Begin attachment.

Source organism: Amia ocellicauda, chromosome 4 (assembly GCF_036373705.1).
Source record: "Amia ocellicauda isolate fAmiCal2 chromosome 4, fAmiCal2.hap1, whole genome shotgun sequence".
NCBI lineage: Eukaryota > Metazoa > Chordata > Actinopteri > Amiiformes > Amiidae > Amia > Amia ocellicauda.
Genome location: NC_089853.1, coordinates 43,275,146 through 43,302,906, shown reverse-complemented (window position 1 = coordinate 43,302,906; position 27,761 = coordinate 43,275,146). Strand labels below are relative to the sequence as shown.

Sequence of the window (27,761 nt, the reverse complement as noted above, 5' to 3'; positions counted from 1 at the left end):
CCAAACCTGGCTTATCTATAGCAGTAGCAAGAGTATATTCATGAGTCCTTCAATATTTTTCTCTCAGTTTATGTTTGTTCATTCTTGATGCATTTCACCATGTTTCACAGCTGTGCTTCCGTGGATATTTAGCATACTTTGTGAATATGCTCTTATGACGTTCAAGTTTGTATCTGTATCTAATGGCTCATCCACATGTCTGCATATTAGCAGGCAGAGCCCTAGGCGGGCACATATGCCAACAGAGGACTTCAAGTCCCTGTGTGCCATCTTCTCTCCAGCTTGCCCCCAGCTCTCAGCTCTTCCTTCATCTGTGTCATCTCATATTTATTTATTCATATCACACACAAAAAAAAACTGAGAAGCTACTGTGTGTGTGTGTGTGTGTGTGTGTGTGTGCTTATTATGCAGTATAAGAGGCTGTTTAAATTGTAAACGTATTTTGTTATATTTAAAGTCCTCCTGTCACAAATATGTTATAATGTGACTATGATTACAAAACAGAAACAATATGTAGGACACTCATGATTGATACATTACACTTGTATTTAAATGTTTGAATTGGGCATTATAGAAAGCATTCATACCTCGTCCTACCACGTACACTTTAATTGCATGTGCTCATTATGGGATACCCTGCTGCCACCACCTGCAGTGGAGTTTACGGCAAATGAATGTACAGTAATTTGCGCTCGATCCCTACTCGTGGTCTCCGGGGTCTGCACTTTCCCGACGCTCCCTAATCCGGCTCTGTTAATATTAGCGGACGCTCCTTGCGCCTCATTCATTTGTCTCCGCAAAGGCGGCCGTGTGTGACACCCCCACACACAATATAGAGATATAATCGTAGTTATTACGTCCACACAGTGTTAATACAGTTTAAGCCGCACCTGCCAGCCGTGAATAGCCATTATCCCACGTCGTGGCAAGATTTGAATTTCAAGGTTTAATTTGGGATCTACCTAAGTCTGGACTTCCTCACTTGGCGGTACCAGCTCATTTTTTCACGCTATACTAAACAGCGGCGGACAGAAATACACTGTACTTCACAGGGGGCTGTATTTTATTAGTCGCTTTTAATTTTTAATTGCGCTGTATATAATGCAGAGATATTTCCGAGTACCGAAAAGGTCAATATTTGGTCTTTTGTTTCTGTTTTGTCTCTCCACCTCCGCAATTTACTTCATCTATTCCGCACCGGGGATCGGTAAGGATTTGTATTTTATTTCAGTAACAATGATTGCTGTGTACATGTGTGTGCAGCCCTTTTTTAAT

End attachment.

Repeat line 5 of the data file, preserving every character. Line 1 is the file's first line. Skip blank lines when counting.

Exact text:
Sequence of the window (27,761 nt, the reverse complement as noted above, 5' to 3'; positions counted from 1 at the left end):